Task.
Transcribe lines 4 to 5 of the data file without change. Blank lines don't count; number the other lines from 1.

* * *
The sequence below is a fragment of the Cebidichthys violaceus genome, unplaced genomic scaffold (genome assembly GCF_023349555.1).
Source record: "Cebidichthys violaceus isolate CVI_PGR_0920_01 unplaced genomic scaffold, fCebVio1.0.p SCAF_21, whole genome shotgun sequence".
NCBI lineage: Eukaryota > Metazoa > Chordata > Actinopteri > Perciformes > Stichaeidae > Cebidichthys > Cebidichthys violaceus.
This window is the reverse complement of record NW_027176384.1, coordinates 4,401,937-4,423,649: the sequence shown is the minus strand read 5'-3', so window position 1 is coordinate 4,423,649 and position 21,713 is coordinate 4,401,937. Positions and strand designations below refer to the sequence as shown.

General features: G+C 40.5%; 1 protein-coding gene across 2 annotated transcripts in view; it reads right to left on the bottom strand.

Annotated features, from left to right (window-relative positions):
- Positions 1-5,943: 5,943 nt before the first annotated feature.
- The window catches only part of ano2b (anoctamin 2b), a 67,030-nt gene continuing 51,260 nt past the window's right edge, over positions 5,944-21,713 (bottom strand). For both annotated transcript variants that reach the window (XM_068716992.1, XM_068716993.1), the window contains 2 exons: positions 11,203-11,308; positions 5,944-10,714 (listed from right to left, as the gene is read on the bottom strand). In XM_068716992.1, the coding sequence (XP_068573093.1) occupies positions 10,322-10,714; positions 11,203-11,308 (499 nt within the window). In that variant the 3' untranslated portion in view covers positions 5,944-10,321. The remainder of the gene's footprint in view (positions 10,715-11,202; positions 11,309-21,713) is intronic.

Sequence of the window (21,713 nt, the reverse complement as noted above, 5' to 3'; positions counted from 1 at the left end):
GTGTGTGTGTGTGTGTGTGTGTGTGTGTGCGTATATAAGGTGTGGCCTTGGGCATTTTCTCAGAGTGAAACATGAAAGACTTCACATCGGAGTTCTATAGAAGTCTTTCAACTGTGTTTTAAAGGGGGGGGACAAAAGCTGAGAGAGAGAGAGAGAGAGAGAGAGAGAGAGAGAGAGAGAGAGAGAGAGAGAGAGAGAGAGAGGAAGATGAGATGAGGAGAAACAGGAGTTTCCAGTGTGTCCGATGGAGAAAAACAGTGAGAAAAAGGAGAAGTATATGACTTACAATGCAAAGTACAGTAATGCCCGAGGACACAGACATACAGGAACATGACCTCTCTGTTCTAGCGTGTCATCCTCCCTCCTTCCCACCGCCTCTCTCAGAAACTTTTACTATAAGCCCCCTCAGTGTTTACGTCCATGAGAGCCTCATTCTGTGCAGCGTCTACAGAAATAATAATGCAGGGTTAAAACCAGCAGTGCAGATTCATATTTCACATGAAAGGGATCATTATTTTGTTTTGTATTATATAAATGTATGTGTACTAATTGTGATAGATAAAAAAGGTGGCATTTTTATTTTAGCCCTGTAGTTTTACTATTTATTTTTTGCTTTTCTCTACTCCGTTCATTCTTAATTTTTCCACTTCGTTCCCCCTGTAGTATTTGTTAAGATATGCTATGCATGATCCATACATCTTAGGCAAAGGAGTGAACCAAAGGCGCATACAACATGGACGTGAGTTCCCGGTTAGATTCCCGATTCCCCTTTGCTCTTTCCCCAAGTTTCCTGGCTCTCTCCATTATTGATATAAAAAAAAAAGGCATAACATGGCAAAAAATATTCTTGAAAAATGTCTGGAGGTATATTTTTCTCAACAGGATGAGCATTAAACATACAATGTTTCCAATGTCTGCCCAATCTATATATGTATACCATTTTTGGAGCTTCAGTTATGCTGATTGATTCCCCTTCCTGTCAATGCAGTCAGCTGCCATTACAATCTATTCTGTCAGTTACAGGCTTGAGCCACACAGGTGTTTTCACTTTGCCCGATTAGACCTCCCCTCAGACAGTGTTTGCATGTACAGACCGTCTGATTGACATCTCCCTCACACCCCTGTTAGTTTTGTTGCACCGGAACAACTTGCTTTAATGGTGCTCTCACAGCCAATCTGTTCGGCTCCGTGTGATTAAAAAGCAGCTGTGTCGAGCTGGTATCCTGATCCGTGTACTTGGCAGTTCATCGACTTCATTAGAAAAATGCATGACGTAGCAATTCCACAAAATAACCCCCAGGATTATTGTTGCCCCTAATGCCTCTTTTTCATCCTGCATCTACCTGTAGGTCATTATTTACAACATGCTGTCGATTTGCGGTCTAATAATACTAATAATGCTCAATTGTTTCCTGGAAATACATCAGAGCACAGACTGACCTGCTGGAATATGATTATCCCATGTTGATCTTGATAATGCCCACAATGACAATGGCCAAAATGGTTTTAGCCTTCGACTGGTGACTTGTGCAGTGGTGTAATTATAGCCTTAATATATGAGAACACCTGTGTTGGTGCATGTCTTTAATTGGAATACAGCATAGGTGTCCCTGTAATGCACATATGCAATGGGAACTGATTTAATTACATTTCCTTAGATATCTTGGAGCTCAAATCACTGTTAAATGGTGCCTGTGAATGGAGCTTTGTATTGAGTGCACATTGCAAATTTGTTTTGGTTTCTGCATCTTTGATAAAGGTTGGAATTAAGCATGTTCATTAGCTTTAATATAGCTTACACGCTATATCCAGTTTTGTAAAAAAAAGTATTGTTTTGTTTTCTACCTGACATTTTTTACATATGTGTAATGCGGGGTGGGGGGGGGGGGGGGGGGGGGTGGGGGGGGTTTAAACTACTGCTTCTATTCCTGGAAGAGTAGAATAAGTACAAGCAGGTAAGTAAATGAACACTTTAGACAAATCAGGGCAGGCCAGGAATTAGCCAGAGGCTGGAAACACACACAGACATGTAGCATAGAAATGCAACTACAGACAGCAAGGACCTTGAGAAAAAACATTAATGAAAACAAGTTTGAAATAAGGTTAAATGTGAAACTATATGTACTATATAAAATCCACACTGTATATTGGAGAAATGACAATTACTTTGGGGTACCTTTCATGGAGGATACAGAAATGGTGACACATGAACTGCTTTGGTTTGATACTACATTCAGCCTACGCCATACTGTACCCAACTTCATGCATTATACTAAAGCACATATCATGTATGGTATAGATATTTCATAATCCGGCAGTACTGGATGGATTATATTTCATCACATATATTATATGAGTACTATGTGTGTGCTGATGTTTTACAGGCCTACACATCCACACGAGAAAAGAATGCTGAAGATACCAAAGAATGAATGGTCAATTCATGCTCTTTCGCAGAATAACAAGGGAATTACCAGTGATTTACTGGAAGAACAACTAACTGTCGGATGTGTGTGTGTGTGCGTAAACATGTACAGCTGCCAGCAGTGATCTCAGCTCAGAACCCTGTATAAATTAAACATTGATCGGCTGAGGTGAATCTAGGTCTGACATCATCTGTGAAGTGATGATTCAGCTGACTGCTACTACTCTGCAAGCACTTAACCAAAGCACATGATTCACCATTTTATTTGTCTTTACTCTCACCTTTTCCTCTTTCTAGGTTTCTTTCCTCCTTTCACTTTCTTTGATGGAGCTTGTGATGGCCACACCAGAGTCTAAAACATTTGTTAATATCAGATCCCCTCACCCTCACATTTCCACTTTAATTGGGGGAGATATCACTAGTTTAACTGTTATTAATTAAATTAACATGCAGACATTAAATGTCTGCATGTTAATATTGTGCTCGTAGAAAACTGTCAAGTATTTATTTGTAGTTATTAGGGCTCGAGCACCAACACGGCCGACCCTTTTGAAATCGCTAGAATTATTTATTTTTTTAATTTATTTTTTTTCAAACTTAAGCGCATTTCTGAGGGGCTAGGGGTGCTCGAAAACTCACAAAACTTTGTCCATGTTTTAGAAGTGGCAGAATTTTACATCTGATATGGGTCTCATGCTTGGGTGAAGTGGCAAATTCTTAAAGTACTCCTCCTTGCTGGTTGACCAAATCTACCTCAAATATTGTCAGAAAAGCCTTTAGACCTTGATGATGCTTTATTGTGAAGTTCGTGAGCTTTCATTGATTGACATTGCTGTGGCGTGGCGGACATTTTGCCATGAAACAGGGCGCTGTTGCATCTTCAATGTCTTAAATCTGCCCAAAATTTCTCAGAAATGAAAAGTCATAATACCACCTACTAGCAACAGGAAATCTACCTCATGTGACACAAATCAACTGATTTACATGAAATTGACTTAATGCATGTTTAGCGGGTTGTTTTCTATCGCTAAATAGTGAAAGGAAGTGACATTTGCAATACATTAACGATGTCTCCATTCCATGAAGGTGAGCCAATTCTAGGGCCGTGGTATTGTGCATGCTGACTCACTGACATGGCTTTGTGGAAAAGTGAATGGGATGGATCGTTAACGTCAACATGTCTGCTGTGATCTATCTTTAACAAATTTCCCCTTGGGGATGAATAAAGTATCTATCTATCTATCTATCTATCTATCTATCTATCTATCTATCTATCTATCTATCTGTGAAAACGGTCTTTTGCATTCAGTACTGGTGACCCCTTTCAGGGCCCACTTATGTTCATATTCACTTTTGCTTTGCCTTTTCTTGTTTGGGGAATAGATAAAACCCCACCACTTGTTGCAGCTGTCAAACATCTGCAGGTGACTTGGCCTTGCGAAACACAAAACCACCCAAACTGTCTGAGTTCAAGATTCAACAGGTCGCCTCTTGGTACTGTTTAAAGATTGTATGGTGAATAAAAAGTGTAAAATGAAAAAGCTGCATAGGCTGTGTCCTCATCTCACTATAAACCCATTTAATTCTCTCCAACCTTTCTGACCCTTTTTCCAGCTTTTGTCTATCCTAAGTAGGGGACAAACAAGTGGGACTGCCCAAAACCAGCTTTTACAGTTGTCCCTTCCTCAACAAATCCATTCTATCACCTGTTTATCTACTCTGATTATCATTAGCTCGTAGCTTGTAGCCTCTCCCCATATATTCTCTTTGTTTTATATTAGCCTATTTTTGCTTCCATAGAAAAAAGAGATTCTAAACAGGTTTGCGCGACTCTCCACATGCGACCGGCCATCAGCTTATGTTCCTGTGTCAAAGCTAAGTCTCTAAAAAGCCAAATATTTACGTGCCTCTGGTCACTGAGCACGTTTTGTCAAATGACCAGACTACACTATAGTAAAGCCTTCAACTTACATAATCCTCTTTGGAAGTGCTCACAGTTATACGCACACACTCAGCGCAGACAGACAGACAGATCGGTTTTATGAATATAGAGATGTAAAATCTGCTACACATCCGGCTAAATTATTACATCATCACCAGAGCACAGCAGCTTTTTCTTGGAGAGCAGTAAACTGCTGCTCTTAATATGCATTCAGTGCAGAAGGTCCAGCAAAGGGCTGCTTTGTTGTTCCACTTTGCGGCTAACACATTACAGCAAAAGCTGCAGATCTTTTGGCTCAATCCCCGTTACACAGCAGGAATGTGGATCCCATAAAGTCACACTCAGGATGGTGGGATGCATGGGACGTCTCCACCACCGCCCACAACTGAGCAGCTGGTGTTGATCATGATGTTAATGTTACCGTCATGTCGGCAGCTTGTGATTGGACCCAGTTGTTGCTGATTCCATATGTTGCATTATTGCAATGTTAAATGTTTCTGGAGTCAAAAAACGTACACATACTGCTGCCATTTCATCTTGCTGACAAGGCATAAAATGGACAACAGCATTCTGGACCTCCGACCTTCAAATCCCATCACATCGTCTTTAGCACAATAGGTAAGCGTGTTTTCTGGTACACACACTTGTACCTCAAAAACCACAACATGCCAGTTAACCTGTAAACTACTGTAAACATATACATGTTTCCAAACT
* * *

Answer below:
This window is the reverse complement of record NW_027176384.1, coordinates 4,401,937-4,423,649: the sequence shown is the minus strand read 5'-3', so window position 1 is coordinate 4,423,649 and position 21,713 is coordinate 4,401,937. Positions and strand designations below refer to the sequence as shown.

General features: G+C 40.5%; 1 protein-coding gene across 2 annotated transcripts in view; it reads right to left on the bottom strand.